To install click the Add extension button. That's it.

The source code for the WIKI 2 extension is being checked by specialists of the Mozilla Foundation, Google, and Apple. You could also do it yourself at any point in time.

4,5
Kelly Slayton
Congratulations on this excellent venture… what a great idea!
Alexander Grigorievskiy
I use WIKI 2 every day and almost forgot how the original Wikipedia looks like.
Live Statistics
English Articles
Improved in 24 Hours
Added in 24 Hours
Languages
Recent
Show all languages
What we do. Every page goes through several hundred of perfecting techniques; in live mode. Quite the same Wikipedia. Just better.
.
Leo
Newton
Brights
Milds

Sofia Kuvshinnikova

From Wikipedia, the free encyclopedia

Sofia Kuvshinnikova (1860s)
Sofia Kuvshinnikova (1860s)

Sofia Petrovna Kuvshinnikova, née Safonova (Russian: Софья Петровна Кувшинникова; 1847 – 1907 near Moscow) was a Russian landscape painter. For many years, she was the mistress of Isaac Levitan and served as the inspiration for the lead character in a short story by Anton Chekhov: Попрыгунья (The Grasshopper, 1892). In 1955, it was adapted for the screen as the first movie directed by Samson Samsonov, with Lyudmila Tselikovskaya in the starring role.

Biography

Dr. Kuvshinnikov (from The Hunters at Rest by Vasily Perov)
Dr. Kuvshinnikov (from The Hunters at Rest by Vasily Perov)

She was born to the family of a minor civil servant. After an education which stressed the fine arts, she married Dr Dmitri Kuvshinnikov, a doctor for the police department who was much older.[1] In 1871, he appeared as one of the figures in a painting by Vasily Perov ("The Hunters at Rest").[2] This was exhibited at a showing by the Peredvizhniki and, afterwards, his modest apartment became a gathering place for the creative community; a group which came to include Levitan and the Chekhovs.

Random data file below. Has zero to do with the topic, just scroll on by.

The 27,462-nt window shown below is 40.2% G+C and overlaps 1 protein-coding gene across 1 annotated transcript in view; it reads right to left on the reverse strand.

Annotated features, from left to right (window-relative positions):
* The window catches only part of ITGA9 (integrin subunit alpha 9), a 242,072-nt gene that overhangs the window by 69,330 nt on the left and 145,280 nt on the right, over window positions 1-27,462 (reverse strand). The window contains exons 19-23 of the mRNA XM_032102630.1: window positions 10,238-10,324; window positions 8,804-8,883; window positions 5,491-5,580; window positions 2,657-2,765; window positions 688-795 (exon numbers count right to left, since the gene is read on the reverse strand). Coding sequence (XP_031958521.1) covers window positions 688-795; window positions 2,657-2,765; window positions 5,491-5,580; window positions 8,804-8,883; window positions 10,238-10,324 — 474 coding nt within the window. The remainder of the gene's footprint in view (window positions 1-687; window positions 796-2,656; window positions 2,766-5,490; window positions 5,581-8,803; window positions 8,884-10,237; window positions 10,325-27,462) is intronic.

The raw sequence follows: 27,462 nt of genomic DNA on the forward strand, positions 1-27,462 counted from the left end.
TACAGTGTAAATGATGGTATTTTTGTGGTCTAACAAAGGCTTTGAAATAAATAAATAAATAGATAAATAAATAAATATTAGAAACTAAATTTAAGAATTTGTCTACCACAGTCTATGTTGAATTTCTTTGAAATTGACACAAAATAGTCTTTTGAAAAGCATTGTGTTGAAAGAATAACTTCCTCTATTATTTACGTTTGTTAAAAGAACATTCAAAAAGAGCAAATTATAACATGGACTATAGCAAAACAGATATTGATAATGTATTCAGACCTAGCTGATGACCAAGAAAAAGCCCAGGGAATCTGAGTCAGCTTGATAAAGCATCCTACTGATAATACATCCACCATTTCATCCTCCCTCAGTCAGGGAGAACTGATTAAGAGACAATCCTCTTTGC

Portrait by Levitan (1888)
Portrait by Levitan (1888)

Sofia acted as hostess and, for many, was considered one of the chief attractions there. She not only played piano and sewed costumes, she often went out hunting, dressed as a man, and brought back a full bag of game.

In 1886, the Chekhov brothers introduced Levitan to the Kuvshinnikovs. Levitan considered himself to be a "ladies' man"[3] and he soon fixed his sights on Sofia, although she was thirteen years his senior. Often, he would bring his art materials and paint while she played piano.[1] In 1888 he, Sofia, and Alexei Stepanov took a steam trip on the Volga. They found themselves attracted to the town of Plyos and decided to stay. They remained until 1890. It was there she studied with him and improved her amateur painting skills.[4]

Landscape with Church, near Plyos by  Kuvshinnikova - 1893
Landscape with Church, near Plyos by Kuvshinnikova - 1893